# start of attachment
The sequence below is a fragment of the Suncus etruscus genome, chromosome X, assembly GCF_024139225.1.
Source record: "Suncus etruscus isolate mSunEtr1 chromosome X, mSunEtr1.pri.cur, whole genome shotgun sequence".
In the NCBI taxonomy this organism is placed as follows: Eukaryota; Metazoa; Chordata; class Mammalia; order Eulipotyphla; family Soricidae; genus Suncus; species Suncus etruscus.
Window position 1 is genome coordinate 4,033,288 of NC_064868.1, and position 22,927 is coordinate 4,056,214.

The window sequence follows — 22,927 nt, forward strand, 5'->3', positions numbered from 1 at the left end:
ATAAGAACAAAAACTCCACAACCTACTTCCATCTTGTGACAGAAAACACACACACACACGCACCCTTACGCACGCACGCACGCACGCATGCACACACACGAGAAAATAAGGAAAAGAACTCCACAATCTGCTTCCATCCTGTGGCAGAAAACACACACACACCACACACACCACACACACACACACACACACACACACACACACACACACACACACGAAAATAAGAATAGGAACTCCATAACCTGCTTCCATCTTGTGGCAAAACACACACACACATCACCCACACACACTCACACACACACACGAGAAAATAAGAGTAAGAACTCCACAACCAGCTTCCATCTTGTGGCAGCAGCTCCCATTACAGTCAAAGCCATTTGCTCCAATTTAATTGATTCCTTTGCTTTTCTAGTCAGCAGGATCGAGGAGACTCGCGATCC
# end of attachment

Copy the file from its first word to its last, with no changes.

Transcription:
The sequence below is a fragment of the Suncus etruscus genome, chromosome X, assembly GCF_024139225.1.
Source record: "Suncus etruscus isolate mSunEtr1 chromosome X, mSunEtr1.pri.cur, whole genome shotgun sequence".
In the NCBI taxonomy this organism is placed as follows: Eukaryota; Metazoa; Chordata; class Mammalia; order Eulipotyphla; family Soricidae; genus Suncus; species Suncus etruscus.
Window position 1 is genome coordinate 4,033,288 of NC_064868.1, and position 22,927 is coordinate 4,056,214.

The window sequence follows — 22,927 nt, forward strand, 5'->3', positions numbered from 1 at the left end:
ATAAGAACAAAAACTCCACAACCTACTTCCATCTTGTGACAGAAAACACACACACACACGCACCCTTACGCACGCACGCACGCACGCATGCACACACACGAGAAAATAAGGAAAAGAACTCCACAATCTGCTTCCATCCTGTGGCAGAAAACACACACACACCACACACACCACACACACACACACACACACACACACACACACACACACACACACGAAAATAAGAATAGGAACTCCATAACCTGCTTCCATCTTGTGGCAAAACACACACACACATCACCCACACACACTCACACACACACACGAGAAAATAAGAGTAAGAACTCCACAACCAGCTTCCATCTTGTGGCAGCAGCTCCCATTACAGTCAAAGCCATTTGCTCCAATTTAATTGATTCCTTTGCTTTTCTAGTCAGCAGGATCGAGGAGACTCGCGATCC